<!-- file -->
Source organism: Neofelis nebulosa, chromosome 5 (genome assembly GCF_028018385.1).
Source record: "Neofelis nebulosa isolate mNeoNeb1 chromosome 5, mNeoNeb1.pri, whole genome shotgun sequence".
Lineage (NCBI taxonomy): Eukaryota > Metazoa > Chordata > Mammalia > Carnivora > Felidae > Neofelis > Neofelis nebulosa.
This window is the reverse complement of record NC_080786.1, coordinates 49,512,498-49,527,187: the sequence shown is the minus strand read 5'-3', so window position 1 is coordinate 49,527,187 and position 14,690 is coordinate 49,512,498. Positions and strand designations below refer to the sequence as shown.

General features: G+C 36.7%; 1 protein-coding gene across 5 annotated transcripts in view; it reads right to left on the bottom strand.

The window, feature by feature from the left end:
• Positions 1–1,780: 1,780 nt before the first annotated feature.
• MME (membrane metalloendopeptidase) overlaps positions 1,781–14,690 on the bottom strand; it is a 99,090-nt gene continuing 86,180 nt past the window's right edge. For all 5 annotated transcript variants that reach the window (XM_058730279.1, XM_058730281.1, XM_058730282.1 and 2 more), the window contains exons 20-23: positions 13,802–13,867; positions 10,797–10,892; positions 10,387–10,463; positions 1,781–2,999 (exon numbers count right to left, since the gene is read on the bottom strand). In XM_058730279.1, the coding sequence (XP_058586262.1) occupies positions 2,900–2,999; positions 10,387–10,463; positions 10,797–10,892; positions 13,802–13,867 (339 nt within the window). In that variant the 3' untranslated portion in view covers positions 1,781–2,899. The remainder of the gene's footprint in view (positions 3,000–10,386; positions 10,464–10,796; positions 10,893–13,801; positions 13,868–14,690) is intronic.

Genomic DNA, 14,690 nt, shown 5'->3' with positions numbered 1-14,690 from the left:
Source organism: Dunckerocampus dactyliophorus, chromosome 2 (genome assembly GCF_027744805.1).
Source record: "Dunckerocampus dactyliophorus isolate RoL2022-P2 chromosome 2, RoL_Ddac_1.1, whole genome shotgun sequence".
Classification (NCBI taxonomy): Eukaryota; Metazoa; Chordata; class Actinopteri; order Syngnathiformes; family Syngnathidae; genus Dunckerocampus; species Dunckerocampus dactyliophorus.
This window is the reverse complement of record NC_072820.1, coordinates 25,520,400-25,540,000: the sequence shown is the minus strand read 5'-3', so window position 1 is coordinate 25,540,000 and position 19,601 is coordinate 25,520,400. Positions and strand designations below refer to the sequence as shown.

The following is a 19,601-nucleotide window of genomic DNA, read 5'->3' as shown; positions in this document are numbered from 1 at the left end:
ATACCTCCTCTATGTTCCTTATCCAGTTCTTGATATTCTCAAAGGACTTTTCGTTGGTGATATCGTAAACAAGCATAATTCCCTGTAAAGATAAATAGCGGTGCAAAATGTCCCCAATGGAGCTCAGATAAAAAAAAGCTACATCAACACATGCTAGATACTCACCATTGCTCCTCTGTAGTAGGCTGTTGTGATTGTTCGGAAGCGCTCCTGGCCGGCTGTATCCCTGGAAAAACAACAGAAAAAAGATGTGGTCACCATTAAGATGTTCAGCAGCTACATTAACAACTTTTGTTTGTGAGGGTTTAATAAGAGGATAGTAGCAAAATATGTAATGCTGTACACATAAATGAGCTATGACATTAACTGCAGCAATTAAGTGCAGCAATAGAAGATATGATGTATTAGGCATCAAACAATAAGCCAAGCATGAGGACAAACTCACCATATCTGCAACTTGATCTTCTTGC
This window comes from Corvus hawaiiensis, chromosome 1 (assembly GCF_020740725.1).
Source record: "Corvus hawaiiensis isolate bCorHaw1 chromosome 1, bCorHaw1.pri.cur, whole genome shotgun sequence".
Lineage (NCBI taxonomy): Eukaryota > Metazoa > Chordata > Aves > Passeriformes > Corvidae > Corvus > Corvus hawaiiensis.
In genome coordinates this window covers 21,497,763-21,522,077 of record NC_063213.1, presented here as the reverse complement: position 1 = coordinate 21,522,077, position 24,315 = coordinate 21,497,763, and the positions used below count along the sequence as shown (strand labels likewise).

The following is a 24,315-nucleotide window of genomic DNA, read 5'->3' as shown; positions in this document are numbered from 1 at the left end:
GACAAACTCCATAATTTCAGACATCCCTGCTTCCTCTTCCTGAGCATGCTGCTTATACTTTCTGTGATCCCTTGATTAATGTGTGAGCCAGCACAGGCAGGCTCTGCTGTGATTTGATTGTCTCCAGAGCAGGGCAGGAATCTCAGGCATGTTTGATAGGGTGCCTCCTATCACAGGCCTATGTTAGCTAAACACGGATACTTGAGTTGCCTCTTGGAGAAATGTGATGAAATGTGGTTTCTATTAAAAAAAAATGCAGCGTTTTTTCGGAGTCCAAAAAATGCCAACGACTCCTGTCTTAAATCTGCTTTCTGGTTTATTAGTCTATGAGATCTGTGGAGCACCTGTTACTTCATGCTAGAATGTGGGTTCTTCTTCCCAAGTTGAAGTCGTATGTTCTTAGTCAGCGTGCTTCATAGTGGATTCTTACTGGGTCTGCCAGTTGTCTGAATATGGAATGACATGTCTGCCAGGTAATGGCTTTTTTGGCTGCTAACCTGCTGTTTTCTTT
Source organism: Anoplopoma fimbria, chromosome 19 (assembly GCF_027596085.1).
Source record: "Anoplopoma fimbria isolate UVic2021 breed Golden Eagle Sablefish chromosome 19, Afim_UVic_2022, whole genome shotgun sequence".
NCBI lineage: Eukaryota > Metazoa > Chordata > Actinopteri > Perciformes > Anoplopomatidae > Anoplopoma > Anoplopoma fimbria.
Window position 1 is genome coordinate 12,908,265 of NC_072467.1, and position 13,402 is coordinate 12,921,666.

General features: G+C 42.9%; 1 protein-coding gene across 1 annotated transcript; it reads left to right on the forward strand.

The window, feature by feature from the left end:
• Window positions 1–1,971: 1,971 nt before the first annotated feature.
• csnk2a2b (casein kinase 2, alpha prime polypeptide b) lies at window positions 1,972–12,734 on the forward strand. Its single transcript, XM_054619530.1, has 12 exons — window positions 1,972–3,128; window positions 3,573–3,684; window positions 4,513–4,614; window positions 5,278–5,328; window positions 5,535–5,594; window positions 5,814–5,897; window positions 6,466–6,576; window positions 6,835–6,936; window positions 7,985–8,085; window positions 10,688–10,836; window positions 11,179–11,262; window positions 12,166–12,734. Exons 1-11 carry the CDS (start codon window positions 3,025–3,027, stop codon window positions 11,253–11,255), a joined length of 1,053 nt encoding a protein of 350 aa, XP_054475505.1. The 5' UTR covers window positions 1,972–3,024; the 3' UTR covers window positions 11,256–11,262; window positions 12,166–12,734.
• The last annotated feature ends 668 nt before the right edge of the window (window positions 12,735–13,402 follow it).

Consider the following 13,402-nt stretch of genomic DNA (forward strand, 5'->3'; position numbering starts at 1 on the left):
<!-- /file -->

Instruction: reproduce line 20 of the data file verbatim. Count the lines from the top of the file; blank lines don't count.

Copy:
The following is a 24,315-nucleotide window of genomic DNA, read 5'->3' as shown; positions in this document are numbered from 1 at the left end: